He has since become an advocate and fund raiser for the disabled and founded the Centre Normand Leveille, a 200-acre recreational camp for the disabled in Quebec.
Today's featured jersey is a 1980-81 Chicoutimi Sagueneens Normand Leveille jersey from happier times, when Leveille, full of youth and promise, scored 101 points in 72 games prior to leading the Sagueneens in playoff scoring.
The franchise was founded in 1973 and has won the President's Cup as QMJHL champions in 1991 and 1994. The most notable Sags to have gone onto the NHL are Guy Carbonneau, Alain Cote, Felix Potvin, Stephane Richer and current Minnesota Wild forward Pierre-Marc Bouchard.
Chicoutimi has since retired Leveille's #16.
Bonus Jersey: Today's bonus jersey is a 1982-83 Boston Bruins Normand Leveille jersey worn during his abbreviated second season with Boston and once again in February 1984 when he made his emotional return to the Boston Garden following his recovery from his aneurysm.
Our video selection today is the One Last Skate around the rink at Boston Garden, with such icons as Bobby Orr, Milt Schmidt, Phil Esposito, Cam Neely and Johnny Bucyk, as well as Leveille being helped around the ice by Bourque and O'Reilly.
Monday, January 9, 2012
John Lafontaine was a Canadian from Tecumseh, Ontario who worked for Chrysler, who transferred him to St. Louis, Missouri where his son Pat Lafontaine was born in 1965.
It was in St. Louis where Lafontaine first learned to skate. His father was transferred once again, this time to Waterford, Michigan, just 33 miles from Detroit when Pat was seven. He was able to get in plenty of ice time as the Lafontaine's lived on Williams Lake. He also played on his older brother's team, with kids that were a year or two older than he was, which pushed him to improve his game to keep up with the older boys.
With the end goal of American kids being to play college hockey in those days, the thought of turing pro hadn't even occurred to Pat until he was fifteen, following the success of the 1980 "Miracle on Ice" United States Olympic team's gold medal performance, as well as that of American Bobby Carpenter of Massachusetts, who turned pro with the Washington Capitals in 1981.
Lafontaine was clearly no ordinary talent, as while Carpenter was just turning pro in 1981-82, Lafontaine scored an Earth-shattering 175 goals and 149 assists for a stunning 324 points in a 79 game season with Detroit Compuware of the midget AAA Michigan National Hockey League. Yes, three hundred and twenty-four points, an average of over four points per game!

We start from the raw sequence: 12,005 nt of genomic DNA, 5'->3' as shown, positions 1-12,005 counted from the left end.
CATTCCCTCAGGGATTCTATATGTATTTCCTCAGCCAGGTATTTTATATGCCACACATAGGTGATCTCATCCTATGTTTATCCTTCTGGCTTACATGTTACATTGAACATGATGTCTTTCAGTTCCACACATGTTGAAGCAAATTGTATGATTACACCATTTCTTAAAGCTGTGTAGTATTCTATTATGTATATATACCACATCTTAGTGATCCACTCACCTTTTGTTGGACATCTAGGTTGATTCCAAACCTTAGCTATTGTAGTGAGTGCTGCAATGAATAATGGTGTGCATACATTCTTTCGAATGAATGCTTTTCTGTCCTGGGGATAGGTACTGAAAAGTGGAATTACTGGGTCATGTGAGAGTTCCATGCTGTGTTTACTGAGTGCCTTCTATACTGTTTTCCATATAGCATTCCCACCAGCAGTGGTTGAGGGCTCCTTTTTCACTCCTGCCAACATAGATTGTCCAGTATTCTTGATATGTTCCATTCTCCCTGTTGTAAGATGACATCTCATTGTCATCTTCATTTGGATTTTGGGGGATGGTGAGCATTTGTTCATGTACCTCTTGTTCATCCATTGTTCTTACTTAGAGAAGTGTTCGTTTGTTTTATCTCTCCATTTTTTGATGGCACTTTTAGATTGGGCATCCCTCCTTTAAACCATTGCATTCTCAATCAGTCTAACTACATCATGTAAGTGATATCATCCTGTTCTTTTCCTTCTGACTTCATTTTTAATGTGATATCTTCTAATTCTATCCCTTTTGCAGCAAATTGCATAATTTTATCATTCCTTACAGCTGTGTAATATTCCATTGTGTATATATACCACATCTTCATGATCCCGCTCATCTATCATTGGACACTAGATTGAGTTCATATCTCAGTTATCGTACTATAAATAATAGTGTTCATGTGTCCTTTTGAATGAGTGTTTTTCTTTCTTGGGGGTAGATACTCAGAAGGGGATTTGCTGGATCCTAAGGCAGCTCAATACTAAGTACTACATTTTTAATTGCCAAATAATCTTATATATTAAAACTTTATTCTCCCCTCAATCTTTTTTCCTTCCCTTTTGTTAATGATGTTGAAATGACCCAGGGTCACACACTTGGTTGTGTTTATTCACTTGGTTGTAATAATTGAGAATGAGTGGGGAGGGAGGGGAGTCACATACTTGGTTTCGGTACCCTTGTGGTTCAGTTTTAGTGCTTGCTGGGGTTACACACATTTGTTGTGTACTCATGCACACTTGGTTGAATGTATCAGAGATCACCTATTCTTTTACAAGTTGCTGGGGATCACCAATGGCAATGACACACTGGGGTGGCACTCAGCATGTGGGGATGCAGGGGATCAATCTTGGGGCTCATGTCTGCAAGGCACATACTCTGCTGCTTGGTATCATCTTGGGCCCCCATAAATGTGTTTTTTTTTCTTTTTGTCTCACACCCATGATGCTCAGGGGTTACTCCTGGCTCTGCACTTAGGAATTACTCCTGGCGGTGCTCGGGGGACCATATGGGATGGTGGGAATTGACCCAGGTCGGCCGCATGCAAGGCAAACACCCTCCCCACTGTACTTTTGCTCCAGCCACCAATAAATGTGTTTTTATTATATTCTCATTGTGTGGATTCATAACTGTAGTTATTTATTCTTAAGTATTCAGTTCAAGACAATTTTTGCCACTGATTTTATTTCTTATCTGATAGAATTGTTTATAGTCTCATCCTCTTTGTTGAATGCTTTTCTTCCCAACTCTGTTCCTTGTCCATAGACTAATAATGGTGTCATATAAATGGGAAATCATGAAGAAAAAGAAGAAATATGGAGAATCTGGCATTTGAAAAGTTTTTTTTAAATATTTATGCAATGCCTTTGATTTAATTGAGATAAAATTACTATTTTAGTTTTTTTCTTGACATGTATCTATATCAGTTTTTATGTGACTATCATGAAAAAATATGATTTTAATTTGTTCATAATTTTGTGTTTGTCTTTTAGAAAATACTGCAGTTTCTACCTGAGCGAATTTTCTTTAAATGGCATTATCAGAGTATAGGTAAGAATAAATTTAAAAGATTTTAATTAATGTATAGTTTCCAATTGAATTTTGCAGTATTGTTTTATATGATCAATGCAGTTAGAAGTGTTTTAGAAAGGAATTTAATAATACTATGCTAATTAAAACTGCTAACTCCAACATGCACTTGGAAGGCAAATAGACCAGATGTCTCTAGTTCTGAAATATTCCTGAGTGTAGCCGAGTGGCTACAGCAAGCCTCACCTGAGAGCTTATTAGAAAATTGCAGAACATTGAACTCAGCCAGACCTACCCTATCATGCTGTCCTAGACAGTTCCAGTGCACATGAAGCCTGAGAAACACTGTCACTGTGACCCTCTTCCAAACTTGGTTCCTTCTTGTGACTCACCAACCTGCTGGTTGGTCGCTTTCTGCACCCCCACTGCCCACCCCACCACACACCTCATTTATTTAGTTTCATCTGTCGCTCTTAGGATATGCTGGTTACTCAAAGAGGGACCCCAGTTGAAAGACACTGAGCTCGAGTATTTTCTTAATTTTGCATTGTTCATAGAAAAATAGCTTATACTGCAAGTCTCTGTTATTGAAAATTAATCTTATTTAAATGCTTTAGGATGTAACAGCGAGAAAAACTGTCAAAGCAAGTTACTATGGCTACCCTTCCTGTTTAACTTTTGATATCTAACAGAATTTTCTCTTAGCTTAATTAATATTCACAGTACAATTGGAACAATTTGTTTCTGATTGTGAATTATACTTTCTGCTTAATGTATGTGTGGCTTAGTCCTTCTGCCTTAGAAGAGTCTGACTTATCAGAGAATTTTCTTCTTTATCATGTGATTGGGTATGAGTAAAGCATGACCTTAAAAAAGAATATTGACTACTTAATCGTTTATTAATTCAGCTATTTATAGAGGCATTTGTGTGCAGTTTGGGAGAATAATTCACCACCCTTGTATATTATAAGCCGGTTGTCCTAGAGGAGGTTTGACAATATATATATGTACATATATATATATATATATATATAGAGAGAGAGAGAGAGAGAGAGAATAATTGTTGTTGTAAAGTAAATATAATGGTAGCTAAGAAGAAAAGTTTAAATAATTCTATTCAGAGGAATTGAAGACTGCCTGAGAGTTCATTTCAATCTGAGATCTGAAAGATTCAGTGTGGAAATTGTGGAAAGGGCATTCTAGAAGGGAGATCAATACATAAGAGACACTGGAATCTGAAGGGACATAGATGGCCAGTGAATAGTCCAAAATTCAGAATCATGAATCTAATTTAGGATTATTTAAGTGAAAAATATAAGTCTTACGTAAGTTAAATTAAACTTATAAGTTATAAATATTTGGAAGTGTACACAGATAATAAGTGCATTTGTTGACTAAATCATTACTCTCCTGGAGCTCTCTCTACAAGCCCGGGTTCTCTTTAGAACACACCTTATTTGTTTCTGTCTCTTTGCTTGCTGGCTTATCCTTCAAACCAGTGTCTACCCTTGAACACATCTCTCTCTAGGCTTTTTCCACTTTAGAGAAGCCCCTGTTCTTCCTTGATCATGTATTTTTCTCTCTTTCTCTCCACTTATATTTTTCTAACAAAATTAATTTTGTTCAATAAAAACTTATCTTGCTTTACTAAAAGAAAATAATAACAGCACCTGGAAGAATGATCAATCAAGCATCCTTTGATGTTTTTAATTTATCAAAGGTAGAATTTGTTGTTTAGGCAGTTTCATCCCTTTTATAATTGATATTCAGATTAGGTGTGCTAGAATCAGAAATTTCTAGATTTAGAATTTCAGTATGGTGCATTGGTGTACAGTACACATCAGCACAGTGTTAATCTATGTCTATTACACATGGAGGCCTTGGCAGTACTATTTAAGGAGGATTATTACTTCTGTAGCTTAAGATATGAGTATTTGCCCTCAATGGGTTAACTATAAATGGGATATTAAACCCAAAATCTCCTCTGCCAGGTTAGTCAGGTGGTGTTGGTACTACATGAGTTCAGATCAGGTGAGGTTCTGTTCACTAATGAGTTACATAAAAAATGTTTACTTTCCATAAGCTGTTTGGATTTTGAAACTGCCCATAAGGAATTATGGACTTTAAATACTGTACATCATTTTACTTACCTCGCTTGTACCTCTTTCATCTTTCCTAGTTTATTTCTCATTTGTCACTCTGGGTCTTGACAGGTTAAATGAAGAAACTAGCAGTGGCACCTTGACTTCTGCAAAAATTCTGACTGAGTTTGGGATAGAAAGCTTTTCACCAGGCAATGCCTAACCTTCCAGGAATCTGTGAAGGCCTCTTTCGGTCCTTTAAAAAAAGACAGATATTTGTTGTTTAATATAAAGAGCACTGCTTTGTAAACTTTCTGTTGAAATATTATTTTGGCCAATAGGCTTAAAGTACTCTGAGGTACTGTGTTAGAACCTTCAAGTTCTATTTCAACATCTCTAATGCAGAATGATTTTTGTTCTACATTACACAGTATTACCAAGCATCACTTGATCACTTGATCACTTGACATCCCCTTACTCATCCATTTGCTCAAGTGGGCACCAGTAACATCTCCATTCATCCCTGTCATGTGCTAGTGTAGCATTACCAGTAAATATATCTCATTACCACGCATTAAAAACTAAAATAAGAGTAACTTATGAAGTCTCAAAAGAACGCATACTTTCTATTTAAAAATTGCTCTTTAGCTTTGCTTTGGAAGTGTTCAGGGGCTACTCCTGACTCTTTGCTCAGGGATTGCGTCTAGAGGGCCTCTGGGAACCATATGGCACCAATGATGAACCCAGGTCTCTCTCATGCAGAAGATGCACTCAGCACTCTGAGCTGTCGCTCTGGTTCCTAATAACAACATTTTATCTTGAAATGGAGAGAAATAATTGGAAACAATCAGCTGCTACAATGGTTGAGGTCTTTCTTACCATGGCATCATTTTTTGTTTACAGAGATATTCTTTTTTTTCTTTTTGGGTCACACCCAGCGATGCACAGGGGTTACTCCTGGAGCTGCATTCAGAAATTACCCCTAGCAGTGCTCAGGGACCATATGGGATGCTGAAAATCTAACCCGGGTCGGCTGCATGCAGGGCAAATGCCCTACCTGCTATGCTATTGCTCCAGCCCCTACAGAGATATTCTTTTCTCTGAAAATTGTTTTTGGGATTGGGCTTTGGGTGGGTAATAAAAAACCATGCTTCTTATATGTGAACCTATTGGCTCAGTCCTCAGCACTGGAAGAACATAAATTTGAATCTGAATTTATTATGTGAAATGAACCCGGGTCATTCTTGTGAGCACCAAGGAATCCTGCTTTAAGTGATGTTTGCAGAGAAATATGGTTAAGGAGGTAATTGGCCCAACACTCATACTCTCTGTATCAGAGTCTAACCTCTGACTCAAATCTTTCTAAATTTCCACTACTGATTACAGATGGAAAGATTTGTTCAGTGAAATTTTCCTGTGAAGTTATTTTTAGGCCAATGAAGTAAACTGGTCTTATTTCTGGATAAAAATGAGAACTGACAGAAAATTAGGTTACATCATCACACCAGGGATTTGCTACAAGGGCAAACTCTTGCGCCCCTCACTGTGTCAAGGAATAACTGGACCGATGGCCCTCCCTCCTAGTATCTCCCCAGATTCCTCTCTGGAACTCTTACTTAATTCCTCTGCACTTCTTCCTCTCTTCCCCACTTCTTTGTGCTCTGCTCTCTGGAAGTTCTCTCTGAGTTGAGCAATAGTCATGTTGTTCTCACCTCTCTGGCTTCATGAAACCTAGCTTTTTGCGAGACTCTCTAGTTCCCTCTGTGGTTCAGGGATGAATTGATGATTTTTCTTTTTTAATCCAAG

No doubt influenced by his father's Canadian roots, the decision was made that the best place for Pat to continue to progress was Canadian junior hockey rather than an American college. With that, Lafontaine left home at age 17 and moved to the Montreal suburb of Verdun to play for the Verdun Juniors of the Quebec Major Junior Hockey League for the 1982-83 season.
"Our coach, Pierre Cramer, put me together with Jean-Maurice Cool and we traded for Gerard Gallant. We gelled together," Lafontaine recalled.
Lafontaine began the season with a goal and two assists at Chicoutimi. He duplicated that in his second game at home to Saint Jean. His first hat trick came four games later to extend his point scoring streak to six. Eight games later Lafontaine had his second hat trick as well as four assists for a seven point night.
November 1st saw the streak reach 20 games at Laval with a pair of assists. Four games later Hull was victimized by Lafontaine's fourth hat trick and second seven point game.
He reached the 30 game mark November 26th with a goal and three assists against Drummondville. He surpassed 100 points on December 3rd in his 32nd game of the season and Game 35 of the consecutive point streak on December 10th was an impressive showing, as Lafontaine raised his season high with an eight point night courtesy of a two goal, six assist performance.
Game 40 was achieved December 21st with a goal. After a two week break for the World Junior Tournament, Verdun returned to the ice on January 5th and Lafontaine picked up where he left off with back to back hat tricks (numbers 6 and 7 of the season) on the 5th and the 7th. The point scoring streak now reached 43 games, as well as a total of 142 points, on this date in 1983 when Lafontaine had a pair of goals and an assist versus Chicoutimi.